Thursday, November 5, 2009

Just the wind in my ears

I don’t know what sinister force drove me to enter that race. All around me, the warm atmosphere of Thanksgiving was being celebrated. While turkeys tantalizingly sizzled in ovens, I shivered at the far tip of Long Island.

Montauk Point greeted us with a cold, cruel wind. Angry manes of ocean waves broke against sandy beaches. During the warm-up, one runner attracted my attention. His footsteps were light, almost ethereal. The way he moved suggested many years of long-distance running.

My friend, Kevin, was warming up with me. “Who is that fellow?” I asked. “It’s John . He came here for the holidays from New York,” he replied. “What’s his 10K PR?” I persisted. Kevin started to say something, but a sudden gust of wind distorted his words. I heard something like, “32 minutes and change.” Yeah, that shouldn't be a problem, I thought boldly.

I was more concerned with what I should wear. Since it was overwhelmingly cold, I decided to run in wool tights, a long-sleeved shirt, and gloves. When a frigid gust of wind almost blew through me, I added a “singlet.”

The six-mile course circled around Fort Pond. About a dozen of us started. We turned left, straight into an icy headwind, and I found myself leading. There was no need to look behind me; long shadows were leading the pack.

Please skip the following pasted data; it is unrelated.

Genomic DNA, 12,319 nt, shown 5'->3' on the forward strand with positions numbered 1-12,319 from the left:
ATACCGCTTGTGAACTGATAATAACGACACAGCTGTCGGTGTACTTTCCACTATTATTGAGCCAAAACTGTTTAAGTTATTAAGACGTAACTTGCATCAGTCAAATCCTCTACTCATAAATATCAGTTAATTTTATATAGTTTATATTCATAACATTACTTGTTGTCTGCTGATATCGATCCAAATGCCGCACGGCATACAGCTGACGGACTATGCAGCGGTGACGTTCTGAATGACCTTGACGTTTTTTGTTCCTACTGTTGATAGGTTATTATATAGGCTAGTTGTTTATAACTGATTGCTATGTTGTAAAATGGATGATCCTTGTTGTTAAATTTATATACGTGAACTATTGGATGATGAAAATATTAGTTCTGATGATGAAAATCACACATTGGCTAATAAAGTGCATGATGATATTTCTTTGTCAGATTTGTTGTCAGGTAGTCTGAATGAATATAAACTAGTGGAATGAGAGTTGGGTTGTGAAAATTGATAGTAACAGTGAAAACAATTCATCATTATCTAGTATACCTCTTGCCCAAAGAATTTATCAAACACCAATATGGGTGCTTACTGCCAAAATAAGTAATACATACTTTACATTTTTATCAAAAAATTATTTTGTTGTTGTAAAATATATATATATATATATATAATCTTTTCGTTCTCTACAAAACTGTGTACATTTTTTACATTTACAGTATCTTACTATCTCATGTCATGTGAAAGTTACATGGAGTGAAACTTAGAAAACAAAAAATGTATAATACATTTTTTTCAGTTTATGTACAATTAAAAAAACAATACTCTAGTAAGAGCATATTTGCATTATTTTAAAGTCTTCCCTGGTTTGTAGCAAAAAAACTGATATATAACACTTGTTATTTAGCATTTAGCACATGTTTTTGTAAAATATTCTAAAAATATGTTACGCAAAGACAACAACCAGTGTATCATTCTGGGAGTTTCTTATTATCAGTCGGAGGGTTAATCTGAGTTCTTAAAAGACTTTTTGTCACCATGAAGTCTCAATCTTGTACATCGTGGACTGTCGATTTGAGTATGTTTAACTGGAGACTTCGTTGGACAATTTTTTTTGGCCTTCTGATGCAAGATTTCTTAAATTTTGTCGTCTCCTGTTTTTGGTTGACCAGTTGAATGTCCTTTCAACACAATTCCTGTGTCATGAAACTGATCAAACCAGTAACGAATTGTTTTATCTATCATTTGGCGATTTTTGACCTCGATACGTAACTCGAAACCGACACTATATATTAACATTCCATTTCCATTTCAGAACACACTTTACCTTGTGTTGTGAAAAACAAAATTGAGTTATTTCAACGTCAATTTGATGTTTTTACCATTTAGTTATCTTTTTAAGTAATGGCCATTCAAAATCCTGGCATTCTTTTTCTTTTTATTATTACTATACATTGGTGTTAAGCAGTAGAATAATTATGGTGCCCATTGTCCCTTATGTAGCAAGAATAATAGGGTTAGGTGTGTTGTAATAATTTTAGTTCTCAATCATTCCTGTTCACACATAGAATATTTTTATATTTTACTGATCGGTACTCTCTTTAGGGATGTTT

Immediately I knew that someone was "stuck" to my back. I could see his shadow in front of me. I was irritated, since I resent being used as someone else’s windscreen. I quickly jumped to the right-hand side of the road, the shadow right behind me. With equal speed, I returned to the left side, the shadow clinging to me. In my many years of street racing, I had learned a few tricks. It was the right time to use one of them…

Unexpectedly, I faked a stumble, diving forward. Having been caught by surprise, the shadow running behind me hesitated and was hit with a strong blast of wind, which put him off stride. Quickly, I “recovered” and sped up, believing that I had him exactly where I wanted .

At the next bend, I cast a fast look in the former shadow’s direction. It was John . Now the wind blew from my right, and if I wanted to exploit its power, I would need to run with my right shoulder slightly tilted into it. From a bio mechanics standpoint, I thought, this form should be futile, but …

Feeling confident, I was regulating my breath when suddenly, John drew level with me. My first reaction was surprise, followed by a rush of anger a moment later. The anger fueled my burst of speed.

John "sat on me" and momentarily countered my escape. Now I really started to sweat. What's more, I didn't have any reserves. I had already run to the max, and every additional dash on his part would be a disaster for me. Fortunately, John started to fade as well. It was then that I tried my luck with another dash.

Why did I do that, knowing that I was at my limit? Because that is exactly what the psychology of racing is all about. When power fails, a game of “make believe” begins in order to manipulate and deceive the opponent. Every rough dash is a signal of sort: “I still have plenty left.”

Such a ruse is a double-edged sword. It is equally possible for the instigator to suffer from it. One should simply observe how the opponent reacts to the taunt. And my opponent seemed to have nerves of steel. When I gave the challenge, he answered with redoubled effort.